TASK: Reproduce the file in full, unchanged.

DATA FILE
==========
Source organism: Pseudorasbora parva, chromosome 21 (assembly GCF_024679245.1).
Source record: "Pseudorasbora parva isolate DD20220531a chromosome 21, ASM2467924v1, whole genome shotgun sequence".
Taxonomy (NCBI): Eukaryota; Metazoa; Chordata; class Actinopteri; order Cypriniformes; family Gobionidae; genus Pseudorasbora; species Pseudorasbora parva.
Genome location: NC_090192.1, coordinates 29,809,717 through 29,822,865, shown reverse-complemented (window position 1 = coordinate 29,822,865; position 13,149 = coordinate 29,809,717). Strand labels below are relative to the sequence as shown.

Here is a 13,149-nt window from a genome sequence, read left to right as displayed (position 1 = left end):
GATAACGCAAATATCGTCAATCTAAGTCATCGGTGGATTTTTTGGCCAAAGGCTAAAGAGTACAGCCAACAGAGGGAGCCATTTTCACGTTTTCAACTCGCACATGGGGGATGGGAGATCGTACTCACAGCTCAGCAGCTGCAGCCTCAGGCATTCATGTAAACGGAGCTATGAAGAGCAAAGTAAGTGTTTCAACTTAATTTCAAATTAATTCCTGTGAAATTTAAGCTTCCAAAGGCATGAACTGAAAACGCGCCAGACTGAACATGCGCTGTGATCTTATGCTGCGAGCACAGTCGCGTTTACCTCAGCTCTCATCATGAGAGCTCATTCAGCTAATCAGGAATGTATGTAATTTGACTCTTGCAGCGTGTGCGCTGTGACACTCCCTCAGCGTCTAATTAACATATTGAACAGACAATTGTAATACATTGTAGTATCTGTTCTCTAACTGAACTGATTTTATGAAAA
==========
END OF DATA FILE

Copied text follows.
Source organism: Pseudorasbora parva, chromosome 21 (assembly GCF_024679245.1).
Source record: "Pseudorasbora parva isolate DD20220531a chromosome 21, ASM2467924v1, whole genome shotgun sequence".
Taxonomy (NCBI): Eukaryota; Metazoa; Chordata; class Actinopteri; order Cypriniformes; family Gobionidae; genus Pseudorasbora; species Pseudorasbora parva.
Genome location: NC_090192.1, coordinates 29,809,717 through 29,822,865, shown reverse-complemented (window position 1 = coordinate 29,822,865; position 13,149 = coordinate 29,809,717). Strand labels below are relative to the sequence as shown.

Here is a 13,149-nt window from a genome sequence, read left to right as displayed (position 1 = left end):
GATAACGCAAATATCGTCAATCTAAGTCATCGGTGGATTTTTTGGCCAAAGGCTAAAGAGTACAGCCAACAGAGGGAGCCATTTTCACGTTTTCAACTCGCACATGGGGGATGGGAGATCGTACTCACAGCTCAGCAGCTGCAGCCTCAGGCATTCATGTAAACGGAGCTATGAAGAGCAAAGTAAGTGTTTCAACTTAATTTCAAATTAATTCCTGTGAAATTTAAGCTTCCAAAGGCATGAACTGAAAACGCGCCAGACTGAACATGCGCTGTGATCTTATGCTGCGAGCACAGTCGCGTTTACCTCAGCTCTCATCATGAGAGCTCATTCAGCTAATCAGGAATGTATGTAATTTGACTCTTGCAGCGTGTGCGCTGTGACACTCCCTCAGCGTCTAATTAACATATTGAACAGACAATTGTAATACATTGTAGTATCTGTTCTCTAACTGAACTGATTTTATGAAAA